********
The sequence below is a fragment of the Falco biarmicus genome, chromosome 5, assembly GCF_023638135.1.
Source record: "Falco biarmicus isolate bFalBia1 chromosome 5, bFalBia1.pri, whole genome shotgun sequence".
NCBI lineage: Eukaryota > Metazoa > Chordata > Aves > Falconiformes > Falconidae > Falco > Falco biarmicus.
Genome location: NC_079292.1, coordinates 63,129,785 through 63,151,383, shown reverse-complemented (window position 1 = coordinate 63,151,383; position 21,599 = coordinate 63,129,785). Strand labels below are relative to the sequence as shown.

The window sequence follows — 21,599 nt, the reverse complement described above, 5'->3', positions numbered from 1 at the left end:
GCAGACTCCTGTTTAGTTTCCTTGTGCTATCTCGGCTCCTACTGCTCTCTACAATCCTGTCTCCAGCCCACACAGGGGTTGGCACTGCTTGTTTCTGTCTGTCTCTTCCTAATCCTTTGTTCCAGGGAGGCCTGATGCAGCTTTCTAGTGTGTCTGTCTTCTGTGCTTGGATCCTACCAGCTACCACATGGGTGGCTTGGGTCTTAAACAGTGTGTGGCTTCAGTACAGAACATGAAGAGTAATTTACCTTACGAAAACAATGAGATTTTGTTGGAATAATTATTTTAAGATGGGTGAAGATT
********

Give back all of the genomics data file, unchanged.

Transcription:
The sequence below is a fragment of the Falco biarmicus genome, chromosome 5, assembly GCF_023638135.1.
Source record: "Falco biarmicus isolate bFalBia1 chromosome 5, bFalBia1.pri, whole genome shotgun sequence".
NCBI lineage: Eukaryota > Metazoa > Chordata > Aves > Falconiformes > Falconidae > Falco > Falco biarmicus.
Genome location: NC_079292.1, coordinates 63,129,785 through 63,151,383, shown reverse-complemented (window position 1 = coordinate 63,151,383; position 21,599 = coordinate 63,129,785). Strand labels below are relative to the sequence as shown.

The window sequence follows — 21,599 nt, the reverse complement described above, 5'->3', positions numbered from 1 at the left end:
GCAGACTCCTGTTTAGTTTCCTTGTGCTATCTCGGCTCCTACTGCTCTCTACAATCCTGTCTCCAGCCCACACAGGGGTTGGCACTGCTTGTTTCTGTCTGTCTCTTCCTAATCCTTTGTTCCAGGGAGGCCTGATGCAGCTTTCTAGTGTGTCTGTCTTCTGTGCTTGGATCCTACCAGCTACCACATGGGTGGCTTGGGTCTTAAACAGTGTGTGGCTTCAGTACAGAACATGAAGAGTAATTTACCTTACGAAAACAATGAGATTTTGTTGGAATAATTATTTTAAGATGGGTGAAGATT